"Mirena has a proven track-record as an effective contraceptive that lasts for up to five years. We are pleased to now also offer Mirena as a treatment option for women with heavy menstrual bleeding who choose to use an IUD for contraception," said Stefan Oelrich, Vice President and General Manager, Women's Health Care, Bayer HealthCare Pharmaceuticals. "Today’s announcement demonstrates our continuing efforts to improve women’s health."

Only a woman and her healthcare provider can decide if Mirena is right for her. Mirena is recommended for women who have had a child. Mirena should not be used by a woman who has a pelvic infection, gets infections easily or has certain cancers. Less than 1% of users get a serious infection called pelvic inflammatory disease. A woman should talk to her healthcare provider about problems related to this condition. Mirena may attach to or go through the wall of the uterus and cause other problems. If Mirena comes out, a woman should use back-up birth control and call her healthcare provider. In the uncommon event a woman gets pregnant while using Mirena, she should seek emergency care because pregnancy with an intrauterine device may result in loss of pregnancy or loss of fertility. Pelvic and/or abdominal pain may occur. If persistent, women should talk to their healthcare provider. Ovarian cysts may occur and usually disappear. Bleeding and spotting may increase in the first few months and continue to be irregular. Periods may become shorter, lighter or even stop. Mirena does not protect against HIV or STDs.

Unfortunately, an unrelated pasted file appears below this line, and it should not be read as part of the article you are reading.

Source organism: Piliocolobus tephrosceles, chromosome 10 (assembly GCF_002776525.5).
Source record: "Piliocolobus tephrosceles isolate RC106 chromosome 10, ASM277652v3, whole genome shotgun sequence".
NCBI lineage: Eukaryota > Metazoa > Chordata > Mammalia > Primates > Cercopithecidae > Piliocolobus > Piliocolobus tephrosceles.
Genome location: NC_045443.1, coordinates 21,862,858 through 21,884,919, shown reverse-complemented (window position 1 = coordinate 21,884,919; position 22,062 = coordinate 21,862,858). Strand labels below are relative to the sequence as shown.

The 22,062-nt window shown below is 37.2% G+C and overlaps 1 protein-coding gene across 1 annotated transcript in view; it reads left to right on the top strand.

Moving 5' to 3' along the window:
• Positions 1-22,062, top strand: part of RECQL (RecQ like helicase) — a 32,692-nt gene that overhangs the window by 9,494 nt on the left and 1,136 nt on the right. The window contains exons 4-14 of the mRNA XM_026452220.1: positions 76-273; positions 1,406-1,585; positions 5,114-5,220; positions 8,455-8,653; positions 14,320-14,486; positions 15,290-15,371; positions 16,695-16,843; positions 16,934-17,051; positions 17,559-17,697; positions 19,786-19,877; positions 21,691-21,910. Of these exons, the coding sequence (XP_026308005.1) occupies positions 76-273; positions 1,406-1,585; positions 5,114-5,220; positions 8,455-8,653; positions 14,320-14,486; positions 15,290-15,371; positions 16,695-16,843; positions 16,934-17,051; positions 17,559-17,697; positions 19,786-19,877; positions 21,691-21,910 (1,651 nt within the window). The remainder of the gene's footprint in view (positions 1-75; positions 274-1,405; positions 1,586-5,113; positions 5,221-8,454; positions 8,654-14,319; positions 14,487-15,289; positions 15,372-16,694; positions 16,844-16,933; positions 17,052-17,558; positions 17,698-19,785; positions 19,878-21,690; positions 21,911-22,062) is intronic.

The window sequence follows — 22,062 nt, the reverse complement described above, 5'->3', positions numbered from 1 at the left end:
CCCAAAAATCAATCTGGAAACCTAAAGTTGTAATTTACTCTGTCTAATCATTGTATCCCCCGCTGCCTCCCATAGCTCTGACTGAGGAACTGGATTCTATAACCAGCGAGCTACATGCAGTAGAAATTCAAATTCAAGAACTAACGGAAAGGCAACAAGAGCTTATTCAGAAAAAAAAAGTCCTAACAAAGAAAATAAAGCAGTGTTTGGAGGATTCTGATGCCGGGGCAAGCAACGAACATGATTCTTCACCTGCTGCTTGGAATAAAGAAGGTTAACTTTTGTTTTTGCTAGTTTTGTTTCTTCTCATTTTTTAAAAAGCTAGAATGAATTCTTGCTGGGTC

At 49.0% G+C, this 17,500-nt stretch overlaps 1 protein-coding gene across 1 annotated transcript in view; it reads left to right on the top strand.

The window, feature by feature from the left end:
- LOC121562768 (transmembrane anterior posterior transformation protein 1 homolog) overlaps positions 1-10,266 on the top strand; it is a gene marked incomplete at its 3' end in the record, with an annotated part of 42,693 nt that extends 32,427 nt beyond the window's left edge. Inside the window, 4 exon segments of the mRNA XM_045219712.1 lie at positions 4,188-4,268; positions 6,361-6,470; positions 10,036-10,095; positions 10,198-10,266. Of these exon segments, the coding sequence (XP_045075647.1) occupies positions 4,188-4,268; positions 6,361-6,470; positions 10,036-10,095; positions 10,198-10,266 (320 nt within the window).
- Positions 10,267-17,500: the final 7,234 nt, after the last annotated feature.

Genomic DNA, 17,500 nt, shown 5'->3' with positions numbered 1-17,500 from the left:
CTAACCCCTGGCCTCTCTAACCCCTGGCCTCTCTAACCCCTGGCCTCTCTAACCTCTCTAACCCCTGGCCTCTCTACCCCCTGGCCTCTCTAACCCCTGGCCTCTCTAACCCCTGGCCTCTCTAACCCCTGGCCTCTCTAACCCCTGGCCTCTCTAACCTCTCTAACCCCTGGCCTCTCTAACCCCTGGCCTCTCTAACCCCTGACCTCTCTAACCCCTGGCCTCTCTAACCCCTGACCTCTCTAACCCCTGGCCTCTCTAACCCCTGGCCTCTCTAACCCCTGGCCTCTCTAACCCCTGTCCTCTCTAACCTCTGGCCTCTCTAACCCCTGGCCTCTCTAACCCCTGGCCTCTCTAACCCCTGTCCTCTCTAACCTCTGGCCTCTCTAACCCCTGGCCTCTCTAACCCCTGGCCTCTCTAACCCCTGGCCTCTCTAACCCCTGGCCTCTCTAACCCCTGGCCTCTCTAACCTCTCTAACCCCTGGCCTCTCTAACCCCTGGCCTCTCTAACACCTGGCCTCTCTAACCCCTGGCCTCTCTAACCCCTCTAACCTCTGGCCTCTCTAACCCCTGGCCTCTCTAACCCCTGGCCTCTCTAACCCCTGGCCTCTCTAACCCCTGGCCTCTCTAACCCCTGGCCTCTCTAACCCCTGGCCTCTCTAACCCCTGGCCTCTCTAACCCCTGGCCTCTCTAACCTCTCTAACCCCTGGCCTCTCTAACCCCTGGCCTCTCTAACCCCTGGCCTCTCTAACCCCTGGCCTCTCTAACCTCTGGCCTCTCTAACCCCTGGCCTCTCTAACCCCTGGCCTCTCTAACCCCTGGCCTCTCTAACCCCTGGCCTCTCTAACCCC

About the Heavy Menstrual Bleeding Study